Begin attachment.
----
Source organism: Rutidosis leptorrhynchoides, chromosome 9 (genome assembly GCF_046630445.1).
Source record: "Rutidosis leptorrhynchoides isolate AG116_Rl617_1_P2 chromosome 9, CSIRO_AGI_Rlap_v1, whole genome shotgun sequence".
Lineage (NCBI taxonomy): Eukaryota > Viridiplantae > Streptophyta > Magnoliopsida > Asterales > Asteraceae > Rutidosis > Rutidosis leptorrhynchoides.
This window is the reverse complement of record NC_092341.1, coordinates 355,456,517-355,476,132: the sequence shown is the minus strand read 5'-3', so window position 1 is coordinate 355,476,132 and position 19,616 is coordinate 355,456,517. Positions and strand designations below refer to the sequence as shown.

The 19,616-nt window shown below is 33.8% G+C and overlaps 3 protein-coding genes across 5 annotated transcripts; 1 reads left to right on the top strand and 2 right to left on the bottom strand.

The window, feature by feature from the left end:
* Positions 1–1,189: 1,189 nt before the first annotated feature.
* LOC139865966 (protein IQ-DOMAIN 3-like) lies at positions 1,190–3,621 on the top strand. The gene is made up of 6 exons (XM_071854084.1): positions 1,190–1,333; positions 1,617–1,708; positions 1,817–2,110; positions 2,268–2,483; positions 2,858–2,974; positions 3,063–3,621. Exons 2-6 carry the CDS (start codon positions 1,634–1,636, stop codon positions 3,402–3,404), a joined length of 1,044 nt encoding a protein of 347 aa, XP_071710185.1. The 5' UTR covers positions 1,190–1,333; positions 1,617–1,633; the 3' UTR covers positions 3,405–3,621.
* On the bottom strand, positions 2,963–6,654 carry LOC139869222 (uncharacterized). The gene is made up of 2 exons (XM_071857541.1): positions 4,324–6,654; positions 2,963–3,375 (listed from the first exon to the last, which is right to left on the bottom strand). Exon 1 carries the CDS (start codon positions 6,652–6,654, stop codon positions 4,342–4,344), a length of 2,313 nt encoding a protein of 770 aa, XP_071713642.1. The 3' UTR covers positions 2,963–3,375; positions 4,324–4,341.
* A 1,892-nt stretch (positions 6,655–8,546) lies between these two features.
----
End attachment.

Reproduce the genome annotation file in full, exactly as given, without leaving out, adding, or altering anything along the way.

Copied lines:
Source organism: Rutidosis leptorrhynchoides, chromosome 9 (genome assembly GCF_046630445.1).
Source record: "Rutidosis leptorrhynchoides isolate AG116_Rl617_1_P2 chromosome 9, CSIRO_AGI_Rlap_v1, whole genome shotgun sequence".
Lineage (NCBI taxonomy): Eukaryota > Viridiplantae > Streptophyta > Magnoliopsida > Asterales > Asteraceae > Rutidosis > Rutidosis leptorrhynchoides.
This window is the reverse complement of record NC_092341.1, coordinates 355,456,517-355,476,132: the sequence shown is the minus strand read 5'-3', so window position 1 is coordinate 355,476,132 and position 19,616 is coordinate 355,456,517. Positions and strand designations below refer to the sequence as shown.

The 19,616-nt window shown below is 33.8% G+C and overlaps 3 protein-coding genes across 5 annotated transcripts; 1 reads left to right on the top strand and 2 right to left on the bottom strand.

The window, feature by feature from the left end:
* Positions 1–1,189: 1,189 nt before the first annotated feature.
* LOC139865966 (protein IQ-DOMAIN 3-like) lies at positions 1,190–3,621 on the top strand. The gene is made up of 6 exons (XM_071854084.1): positions 1,190–1,333; positions 1,617–1,708; positions 1,817–2,110; positions 2,268–2,483; positions 2,858–2,974; positions 3,063–3,621. Exons 2-6 carry the CDS (start codon positions 1,634–1,636, stop codon positions 3,402–3,404), a joined length of 1,044 nt encoding a protein of 347 aa, XP_071710185.1. The 5' UTR covers positions 1,190–1,333; positions 1,617–1,633; the 3' UTR covers positions 3,405–3,621.
* On the bottom strand, positions 2,963–6,654 carry LOC139869222 (uncharacterized). The gene is made up of 2 exons (XM_071857541.1): positions 4,324–6,654; positions 2,963–3,375 (listed from the first exon to the last, which is right to left on the bottom strand). Exon 1 carries the CDS (start codon positions 6,652–6,654, stop codon positions 4,342–4,344), a length of 2,313 nt encoding a protein of 770 aa, XP_071713642.1. The 3' UTR covers positions 2,963–3,375; positions 4,324–4,341.
* A 1,892-nt stretch (positions 6,655–8,546) lies between these two features.